We may live in an era of innovation, but does every innovation guarantee company growth?
Innovation is a key priority for most companies. Faced with stronger competition and more selective customers, many business leaders are feeling pressure to launch new products and services. A recent McKinsey survey states that more than 25 percent of total revenue and profits across industries comes from the launch of new products. However, more than 50% of launches don’t hit their targets.
It’s time for organizations to rethink how the innovation process should work.
We recently ran a Maru/Matchbox study of more than 2,500 consumers in five Latin American countries. The insights we gained helped us identify five key considerations for businesses that are designing new products or services:
1. Innovation is democratic
When it comes to innovation, size doesn’t matter.
Seven out of 10 Latin American consumers believe that innovation can come from national or global companies in equal measure. More than 80% are willing to try innovations that come from young companies and new players if they fulfill a specific need.
Similarly, innovation is not associated with cost, exclusivity or luxury. Instead, innovation must be accessible to all. From a list of 10 innovation attributes, “exclusive” appears only in sixth place and “expensive” is last. Eight out of 10 Latin American consumers expect to pay the same or less for an innovation compared to what they currently pay for their products.
2. “Innovating” does not necessarily make a brand innovative
More than 80% of Latin American consumers like to try product innovations and are actively interested in them. However, the most common brand innovations are not considered innovative by Latin American consumers. From a list of 10 types of innovations evaluated, label changes, new flavors, new functions or cheaper versions of existing products occupy the bottom four positions of the relevance ranking.
Positioning these kind of product changes as innovations can be counterproductive. Instead of generating the image of a dynamic and innovative brand, there is a risk of exhausting the Latin American consumer, and creating the opposite image: a brand that repeats itself.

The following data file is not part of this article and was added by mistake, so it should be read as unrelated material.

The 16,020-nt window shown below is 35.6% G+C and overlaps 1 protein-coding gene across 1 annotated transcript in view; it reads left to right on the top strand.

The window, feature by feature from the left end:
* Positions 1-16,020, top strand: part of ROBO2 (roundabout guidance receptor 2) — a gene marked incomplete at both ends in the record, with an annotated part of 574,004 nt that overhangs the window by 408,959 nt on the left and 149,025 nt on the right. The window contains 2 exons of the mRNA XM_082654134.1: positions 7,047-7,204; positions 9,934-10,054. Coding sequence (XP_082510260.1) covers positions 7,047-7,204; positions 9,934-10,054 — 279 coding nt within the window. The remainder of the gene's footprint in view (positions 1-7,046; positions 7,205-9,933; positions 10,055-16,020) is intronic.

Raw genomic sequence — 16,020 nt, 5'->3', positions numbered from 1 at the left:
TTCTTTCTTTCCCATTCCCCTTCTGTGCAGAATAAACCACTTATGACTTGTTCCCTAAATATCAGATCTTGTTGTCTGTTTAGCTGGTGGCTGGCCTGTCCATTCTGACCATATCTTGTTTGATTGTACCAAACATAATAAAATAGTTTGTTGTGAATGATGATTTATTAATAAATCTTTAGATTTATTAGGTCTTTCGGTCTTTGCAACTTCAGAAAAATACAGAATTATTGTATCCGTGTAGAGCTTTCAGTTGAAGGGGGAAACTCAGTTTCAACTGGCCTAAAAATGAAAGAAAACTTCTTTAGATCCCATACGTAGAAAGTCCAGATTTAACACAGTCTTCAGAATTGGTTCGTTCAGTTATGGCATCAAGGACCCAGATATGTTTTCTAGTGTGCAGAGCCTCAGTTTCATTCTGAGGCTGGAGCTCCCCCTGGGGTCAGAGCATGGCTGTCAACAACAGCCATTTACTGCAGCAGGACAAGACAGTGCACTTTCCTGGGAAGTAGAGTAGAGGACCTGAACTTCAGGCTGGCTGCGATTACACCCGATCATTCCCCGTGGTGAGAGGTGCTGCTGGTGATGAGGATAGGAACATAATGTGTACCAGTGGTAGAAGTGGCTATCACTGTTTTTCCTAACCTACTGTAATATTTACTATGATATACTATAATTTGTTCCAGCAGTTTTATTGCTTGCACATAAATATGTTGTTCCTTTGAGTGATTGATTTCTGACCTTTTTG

In fact, 1 in 3 Latin American consumers described products that were ‘not innovations but more of the same’ as being the most important barrier to the trial of innovations. Furthermore, such ‘innovations’ can often generate other challenges. For example, the cannibalization of the gondola space (and sales) of more effective products. If production, logistics, marketing and gondola space resources are limited, allocating resources to initiatives with little real potential to grow the business can become inefficient and counterproductive.
On the other hand, the innovations most highly ranked by Latin American consumers are those that imply a “revolution,” either in the product itself or in its branding and positioning. A true innovation must be genuinely original and relevant. Taking into account that this “true” innovation is not always for companies, every time we decide to launch a new product or service we must determine if it’s a radical or incremental innovation and align the launch around the customer’s expectations and the brand.
3. Sustainability and innovation must go hand in hand, and brands are expected to take the initiative